Citizens of Jackson, Mississippi are in dire need of help after an untreated water problem has forced citizens to not have sustainable water for daily necessities.
The state’s governor, Tate Reeves, has issued a state of emergency for Jackson after flood waters heavily affected a main water plant in the city, causing citizens to be without water for days and weeks to come.
Jackson, which is the capital of the state and home to over 180,000 people, has been experiencing untreated water issues for years before it reached its breaking point. A few days ago, the city experienced heavy rain which caused severe flooding due to a local river overflowing. This caused one of the main water plants to not operate at full capacity. Jackson’s main water treatment facility began failing Monday, according to Gov. Tate Reeves. This means there isn’t enough water to properly be distributed to citizens for them to bathe, cook, or flush toilets.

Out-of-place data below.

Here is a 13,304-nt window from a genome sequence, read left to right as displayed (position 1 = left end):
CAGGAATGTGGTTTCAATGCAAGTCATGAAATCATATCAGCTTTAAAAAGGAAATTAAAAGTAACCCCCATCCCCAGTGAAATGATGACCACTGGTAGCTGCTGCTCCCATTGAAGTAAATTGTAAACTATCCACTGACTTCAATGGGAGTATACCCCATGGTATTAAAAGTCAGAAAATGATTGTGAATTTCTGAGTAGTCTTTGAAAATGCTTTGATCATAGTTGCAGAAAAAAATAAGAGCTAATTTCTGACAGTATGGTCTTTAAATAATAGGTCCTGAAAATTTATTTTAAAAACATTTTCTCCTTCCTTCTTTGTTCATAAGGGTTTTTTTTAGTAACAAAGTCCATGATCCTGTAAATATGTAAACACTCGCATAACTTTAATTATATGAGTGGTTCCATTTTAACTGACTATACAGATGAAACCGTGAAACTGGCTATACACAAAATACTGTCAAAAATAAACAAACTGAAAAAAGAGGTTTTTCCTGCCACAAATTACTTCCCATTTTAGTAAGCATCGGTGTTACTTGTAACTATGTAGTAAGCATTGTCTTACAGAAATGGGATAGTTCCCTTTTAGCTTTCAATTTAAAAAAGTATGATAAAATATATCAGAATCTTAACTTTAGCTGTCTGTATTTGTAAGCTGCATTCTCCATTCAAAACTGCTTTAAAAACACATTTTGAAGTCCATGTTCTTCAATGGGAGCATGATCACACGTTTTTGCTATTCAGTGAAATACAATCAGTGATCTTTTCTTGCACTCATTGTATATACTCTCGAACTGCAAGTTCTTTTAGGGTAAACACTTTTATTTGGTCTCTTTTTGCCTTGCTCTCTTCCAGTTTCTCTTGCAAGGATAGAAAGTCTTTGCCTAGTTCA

The city, which is 80% black, has been under a boil water alert since July. Because of the crisis, schools have begun virtual learning and the mayor, Chokwe Lumumba, has asked all citizens who can leave to leave. People across the city and state have rallied together to provide bottled water for the people of the community, but with the time being indefinite for when the situation will be completely handled, citizens are afraid of the future.
“It’s not OK,” Jackson resident Lynn Jones told CNN. “You know, we need to do something about it because we do pay taxes and we expect that the system will work.”
President Biden stepped in and approved Mississippi’s emergency declaration. The National Guard was called up to help distribute bottled water as crews worked to get the water treatment plant back online, state officials said. There is no set time when the citizens will have water.
Watch the video below (Swipe):